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Beyond ROI - 7 Levels of Training Evaluation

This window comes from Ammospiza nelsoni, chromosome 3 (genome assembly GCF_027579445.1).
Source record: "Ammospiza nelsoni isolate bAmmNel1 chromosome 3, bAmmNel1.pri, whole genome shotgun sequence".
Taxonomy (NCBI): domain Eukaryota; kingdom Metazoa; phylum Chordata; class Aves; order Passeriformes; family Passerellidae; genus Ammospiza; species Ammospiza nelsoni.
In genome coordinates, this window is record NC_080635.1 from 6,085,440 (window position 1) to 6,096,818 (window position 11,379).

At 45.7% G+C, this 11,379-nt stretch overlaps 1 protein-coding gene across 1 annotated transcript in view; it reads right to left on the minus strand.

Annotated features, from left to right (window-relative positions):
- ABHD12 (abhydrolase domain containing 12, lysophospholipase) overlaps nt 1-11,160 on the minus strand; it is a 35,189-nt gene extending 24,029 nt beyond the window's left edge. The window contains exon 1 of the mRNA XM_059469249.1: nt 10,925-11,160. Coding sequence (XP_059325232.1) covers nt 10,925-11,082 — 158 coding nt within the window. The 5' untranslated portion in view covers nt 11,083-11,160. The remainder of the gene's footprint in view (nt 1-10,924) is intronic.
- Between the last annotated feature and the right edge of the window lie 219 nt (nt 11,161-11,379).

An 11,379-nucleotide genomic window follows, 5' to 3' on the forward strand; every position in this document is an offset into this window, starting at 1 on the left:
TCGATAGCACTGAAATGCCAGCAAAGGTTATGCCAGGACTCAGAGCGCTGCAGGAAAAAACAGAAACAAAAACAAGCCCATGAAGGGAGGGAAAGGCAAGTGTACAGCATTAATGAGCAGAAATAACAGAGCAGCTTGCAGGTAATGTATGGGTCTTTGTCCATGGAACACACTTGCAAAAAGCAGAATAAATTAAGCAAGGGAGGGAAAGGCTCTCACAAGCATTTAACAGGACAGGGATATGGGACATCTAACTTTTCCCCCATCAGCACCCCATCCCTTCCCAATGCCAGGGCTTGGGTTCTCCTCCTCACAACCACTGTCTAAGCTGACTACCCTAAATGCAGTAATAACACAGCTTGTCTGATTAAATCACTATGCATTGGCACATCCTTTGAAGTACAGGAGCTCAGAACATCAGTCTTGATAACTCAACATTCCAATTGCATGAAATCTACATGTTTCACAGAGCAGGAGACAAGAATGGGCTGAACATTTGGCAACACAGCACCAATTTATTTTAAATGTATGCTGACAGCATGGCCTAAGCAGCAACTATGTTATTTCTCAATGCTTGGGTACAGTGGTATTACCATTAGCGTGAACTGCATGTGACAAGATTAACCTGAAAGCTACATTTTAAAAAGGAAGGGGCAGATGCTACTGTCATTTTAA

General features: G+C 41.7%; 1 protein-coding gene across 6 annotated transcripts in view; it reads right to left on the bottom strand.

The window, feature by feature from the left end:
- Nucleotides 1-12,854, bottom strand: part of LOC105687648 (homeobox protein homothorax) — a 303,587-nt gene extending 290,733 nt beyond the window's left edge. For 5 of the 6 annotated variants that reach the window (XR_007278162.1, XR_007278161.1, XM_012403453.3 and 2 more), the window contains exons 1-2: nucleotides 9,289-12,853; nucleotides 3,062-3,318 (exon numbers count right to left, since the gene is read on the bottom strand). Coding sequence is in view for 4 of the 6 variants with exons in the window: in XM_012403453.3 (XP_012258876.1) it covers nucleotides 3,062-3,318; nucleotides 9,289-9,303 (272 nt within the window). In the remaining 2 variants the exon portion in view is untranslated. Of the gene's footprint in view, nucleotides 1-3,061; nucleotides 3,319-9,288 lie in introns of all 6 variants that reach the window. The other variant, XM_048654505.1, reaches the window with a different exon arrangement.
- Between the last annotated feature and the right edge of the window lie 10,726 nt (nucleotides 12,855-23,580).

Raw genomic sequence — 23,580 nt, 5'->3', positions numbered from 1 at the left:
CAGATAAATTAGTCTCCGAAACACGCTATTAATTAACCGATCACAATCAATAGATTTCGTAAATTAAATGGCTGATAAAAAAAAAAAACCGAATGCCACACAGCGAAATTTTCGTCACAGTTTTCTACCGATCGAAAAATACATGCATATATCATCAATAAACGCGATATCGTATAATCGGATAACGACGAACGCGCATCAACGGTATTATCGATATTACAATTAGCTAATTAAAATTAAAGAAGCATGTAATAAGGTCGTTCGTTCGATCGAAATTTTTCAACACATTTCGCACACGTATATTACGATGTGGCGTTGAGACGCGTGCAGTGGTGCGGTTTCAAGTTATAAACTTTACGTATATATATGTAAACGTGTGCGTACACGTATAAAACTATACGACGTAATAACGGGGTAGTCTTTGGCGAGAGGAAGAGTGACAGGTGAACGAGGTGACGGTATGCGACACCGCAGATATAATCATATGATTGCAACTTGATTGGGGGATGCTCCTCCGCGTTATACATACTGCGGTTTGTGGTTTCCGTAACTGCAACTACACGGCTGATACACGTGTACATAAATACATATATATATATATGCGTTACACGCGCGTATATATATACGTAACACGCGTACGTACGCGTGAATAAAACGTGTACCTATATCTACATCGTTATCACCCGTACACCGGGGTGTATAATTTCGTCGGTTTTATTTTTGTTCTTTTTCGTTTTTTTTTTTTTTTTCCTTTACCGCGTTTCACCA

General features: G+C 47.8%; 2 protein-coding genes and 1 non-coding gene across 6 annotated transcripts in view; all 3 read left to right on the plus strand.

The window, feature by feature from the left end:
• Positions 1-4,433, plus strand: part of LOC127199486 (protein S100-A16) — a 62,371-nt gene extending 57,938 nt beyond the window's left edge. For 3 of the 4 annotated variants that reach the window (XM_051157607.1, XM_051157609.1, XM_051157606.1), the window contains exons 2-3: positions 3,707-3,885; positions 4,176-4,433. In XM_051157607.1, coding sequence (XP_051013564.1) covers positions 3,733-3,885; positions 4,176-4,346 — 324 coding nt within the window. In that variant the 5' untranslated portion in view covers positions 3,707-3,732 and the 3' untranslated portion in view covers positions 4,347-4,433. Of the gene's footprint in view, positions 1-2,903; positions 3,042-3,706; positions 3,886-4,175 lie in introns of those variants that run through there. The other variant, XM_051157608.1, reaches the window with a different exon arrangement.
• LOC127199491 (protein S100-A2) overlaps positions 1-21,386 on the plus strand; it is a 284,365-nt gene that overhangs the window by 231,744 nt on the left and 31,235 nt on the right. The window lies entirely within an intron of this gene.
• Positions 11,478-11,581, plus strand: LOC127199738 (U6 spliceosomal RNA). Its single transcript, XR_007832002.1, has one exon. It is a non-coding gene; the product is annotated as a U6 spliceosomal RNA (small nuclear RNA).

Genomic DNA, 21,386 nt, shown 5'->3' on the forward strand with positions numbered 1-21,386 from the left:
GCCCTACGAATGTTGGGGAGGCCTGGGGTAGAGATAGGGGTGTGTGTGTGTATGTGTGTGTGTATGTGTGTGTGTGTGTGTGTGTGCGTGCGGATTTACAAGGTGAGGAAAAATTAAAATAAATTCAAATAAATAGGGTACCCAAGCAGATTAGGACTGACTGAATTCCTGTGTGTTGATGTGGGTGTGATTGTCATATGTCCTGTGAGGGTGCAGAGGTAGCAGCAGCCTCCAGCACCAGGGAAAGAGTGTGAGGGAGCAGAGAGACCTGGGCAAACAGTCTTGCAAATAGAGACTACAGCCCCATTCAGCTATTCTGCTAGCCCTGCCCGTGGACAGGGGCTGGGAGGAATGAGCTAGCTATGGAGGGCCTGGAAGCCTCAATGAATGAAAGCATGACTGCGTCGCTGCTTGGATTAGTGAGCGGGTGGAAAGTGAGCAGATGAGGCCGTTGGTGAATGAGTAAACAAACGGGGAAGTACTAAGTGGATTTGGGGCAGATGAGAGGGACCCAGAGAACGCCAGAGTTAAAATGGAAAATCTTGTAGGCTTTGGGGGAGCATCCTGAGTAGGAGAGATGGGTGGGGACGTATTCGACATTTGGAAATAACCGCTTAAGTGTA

In today''s business world, customers and society expect much more than just return on investment. If you wish to score 10 out of 10 training must demonstrate that it helps a business become more sustainable while also contributing to the customer and society. Over the last four decades, training evaluation has been well served by the ground breaking work of Donald Kirkpatrick and Jack Phillips. Together they have helped shape the nature of training evaluation. Their work can be summarized as including five levels of evaluation. Kirkpatrick setting the foundation for levels 1 to 4 and Phillips supplying the fifth. Level 1 - Reaction - measures individual reaction to a course or experience. This form of evaluation is typically the most common used in business, probably because it is perceived as the easiest to do. This form of review is normally seen as an evaluation sheet at the end of a training course. Here we can discover whether a person had a good time and whether it was meaningful. This lowest form of evaluation can raise more questions rather than answers. For example just because someone had a wonderful time does it necessarily mean that they learnt something valuable. The reaction method can also be used to evaluate on the job coaching and e-learning. Level 2 - Learning - here attention shifts to what knowledge skills and attitudes have actually changed or have been acquired during an experience. Commonly changes in learning are determined with some combination of pre and post assessment as well as direct observation and testing. Sometimes this evaluation will resolve whether new knowledge or learning has been put to use but generally the discussion is quite shallow. Level 3 - Behavior - measures real change as a result of the initiative being undertaken. This normally involves direct observation of peoples'' performance on the job. For this level of evaluation to be successful it requires assessment which is accurate and unbiased. The assessors are normally the managers, coaches or mentors of the people actually performing the work. To do this well, training and good education on assessment is vital. A skilled assessor will not only note behavioral change but also which factors may be inhibiting them doing the job in the first place. For example a lack of resources, unclear policy or some other hindering factors. Level 4 - Business Results - identifies how learning and knowledge is delivered to the business. This would typically involve assessment against measures such as productivity, customer retention, sales and profitability to name a few. Depending on the nature of your business, your interest in knowledge and innovation this measure will vary. In undertaking this evaluation care must be taken to separate those factors which have nothing to do with the initiative. For example, external pressures such as changed market conditions. Level 5 - Return on Investment - shows the cost versus benefits of an initiative. In undertaking such a study you will discover the linkage between learning and improved profitability, efficiency